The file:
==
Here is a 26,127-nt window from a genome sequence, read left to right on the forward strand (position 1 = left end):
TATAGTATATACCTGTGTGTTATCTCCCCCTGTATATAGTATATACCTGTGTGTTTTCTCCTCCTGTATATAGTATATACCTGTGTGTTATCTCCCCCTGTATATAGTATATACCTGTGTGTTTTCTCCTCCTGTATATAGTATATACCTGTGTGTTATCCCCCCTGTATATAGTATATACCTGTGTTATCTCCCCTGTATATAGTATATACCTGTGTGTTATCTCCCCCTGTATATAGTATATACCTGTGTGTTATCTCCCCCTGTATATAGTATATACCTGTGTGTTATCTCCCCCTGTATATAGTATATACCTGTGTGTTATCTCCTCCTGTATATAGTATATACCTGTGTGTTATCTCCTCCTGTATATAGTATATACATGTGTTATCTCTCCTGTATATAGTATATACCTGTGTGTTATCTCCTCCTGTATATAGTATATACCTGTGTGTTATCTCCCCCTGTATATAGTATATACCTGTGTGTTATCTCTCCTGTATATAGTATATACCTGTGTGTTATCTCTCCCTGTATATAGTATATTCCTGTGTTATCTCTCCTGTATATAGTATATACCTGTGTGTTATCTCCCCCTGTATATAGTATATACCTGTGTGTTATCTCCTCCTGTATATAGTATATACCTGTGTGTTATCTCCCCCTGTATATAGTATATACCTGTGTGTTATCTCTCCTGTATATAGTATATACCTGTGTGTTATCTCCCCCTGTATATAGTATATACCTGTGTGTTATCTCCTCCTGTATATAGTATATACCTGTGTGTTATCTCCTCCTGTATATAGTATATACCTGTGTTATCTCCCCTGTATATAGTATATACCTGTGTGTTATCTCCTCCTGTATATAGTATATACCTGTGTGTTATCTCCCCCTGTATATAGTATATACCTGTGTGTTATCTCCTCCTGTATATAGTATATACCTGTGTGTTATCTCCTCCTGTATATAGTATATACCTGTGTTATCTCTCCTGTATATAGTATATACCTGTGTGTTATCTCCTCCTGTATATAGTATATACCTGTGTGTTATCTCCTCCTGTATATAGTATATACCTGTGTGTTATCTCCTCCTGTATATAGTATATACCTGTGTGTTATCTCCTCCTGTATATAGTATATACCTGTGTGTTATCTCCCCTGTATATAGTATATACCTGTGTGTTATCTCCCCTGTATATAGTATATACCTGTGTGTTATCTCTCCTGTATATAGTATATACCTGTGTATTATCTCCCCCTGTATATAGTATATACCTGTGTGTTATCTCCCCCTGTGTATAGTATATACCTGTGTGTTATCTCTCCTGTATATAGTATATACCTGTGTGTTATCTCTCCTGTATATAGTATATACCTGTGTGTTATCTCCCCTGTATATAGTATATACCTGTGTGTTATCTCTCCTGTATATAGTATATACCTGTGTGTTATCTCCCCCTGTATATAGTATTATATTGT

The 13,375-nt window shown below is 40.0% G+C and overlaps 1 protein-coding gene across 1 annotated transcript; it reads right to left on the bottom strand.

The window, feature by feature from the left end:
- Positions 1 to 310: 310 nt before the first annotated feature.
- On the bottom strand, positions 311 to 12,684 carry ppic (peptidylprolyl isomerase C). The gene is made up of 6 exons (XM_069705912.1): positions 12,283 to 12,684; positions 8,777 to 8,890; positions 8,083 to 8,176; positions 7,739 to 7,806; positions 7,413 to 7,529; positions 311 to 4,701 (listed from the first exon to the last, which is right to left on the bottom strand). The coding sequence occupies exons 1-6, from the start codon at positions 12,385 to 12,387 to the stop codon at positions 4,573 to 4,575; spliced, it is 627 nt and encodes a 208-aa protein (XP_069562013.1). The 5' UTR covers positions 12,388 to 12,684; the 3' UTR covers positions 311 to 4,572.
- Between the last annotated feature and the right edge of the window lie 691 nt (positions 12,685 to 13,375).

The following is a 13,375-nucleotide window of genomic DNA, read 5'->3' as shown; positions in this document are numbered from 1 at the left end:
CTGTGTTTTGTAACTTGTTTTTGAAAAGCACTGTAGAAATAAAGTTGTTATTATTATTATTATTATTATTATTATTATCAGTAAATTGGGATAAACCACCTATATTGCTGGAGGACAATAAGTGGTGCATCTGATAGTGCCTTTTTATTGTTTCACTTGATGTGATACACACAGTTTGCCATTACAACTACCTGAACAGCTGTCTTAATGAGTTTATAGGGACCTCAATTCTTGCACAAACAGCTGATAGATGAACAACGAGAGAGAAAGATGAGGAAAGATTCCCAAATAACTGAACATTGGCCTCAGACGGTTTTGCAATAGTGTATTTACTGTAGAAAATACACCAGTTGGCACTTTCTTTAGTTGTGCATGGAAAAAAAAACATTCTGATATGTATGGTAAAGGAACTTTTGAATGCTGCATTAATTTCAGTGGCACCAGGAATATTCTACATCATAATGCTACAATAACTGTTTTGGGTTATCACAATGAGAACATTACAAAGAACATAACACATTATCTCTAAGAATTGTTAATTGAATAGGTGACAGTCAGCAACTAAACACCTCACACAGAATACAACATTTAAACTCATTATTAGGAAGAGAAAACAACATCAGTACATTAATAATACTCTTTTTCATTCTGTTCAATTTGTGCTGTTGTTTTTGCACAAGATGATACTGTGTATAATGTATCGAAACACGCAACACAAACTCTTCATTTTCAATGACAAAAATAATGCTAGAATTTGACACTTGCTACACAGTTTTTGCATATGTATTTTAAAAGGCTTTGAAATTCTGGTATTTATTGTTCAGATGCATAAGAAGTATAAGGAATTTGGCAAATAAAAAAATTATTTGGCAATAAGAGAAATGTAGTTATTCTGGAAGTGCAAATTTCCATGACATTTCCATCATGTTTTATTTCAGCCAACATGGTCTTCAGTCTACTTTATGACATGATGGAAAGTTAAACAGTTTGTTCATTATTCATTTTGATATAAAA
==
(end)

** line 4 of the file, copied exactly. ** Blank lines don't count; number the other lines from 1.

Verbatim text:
The window, feature by feature from the left end: